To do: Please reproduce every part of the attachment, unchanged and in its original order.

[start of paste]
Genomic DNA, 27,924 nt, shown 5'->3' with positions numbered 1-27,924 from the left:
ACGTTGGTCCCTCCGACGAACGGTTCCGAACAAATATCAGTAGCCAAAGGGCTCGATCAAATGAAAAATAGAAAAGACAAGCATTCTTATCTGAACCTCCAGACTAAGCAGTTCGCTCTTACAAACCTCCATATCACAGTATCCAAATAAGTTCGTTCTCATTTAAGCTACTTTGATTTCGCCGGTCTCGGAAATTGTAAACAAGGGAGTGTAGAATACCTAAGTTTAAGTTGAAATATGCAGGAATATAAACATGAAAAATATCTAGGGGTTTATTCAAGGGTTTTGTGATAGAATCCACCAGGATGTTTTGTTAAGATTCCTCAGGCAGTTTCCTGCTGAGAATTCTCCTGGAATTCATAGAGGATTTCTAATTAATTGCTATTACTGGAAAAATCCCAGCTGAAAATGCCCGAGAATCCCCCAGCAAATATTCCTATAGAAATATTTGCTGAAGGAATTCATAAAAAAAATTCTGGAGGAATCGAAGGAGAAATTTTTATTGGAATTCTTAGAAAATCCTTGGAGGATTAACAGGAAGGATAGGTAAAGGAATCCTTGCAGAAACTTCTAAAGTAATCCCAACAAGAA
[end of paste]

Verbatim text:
Genomic DNA, 27,924 nt, shown 5'->3' with positions numbered 1-27,924 from the left:
ACGTTGGTCCCTCCGACGAACGGTTCCGAACAAATATCAGTAGCCAAAGGGCTCGATCAAATGAAAAATAGAAAAGACAAGCATTCTTATCTGAACCTCCAGACTAAGCAGTTCGCTCTTACAAACCTCCATATCACAGTATCCAAATAAGTTCGTTCTCATTTAAGCTACTTTGATTTCGCCGGTCTCGGAAATTGTAAACAAGGGAGTGTAGAATACCTAAGTTTAAGTTGAAATATGCAGGAATATAAACATGAAAAATATCTAGGGGTTTATTCAAGGGTTTTGTGATAGAATCCACCAGGATGTTTTGTTAAGATTCCTCAGGCAGTTTCCTGCTGAGAATTCTCCTGGAATTCATAGAGGATTTCTAATTAATTGCTATTACTGGAAAAATCCCAGCTGAAAATGCCCGAGAATCCCCCAGCAAATATTCCTATAGAAATATTTGCTGAAGGAATTCATAAAAAAAATTCTGGAGGAATCGAAGGAGAAATTTTTATTGGAATTCTTAGAAAATCCTTGGAGGATTAACAGGAAGGATAGGTAAAGGAATCCTTGCAGAAACTTCTAAAGTAATCCCAACAAGAA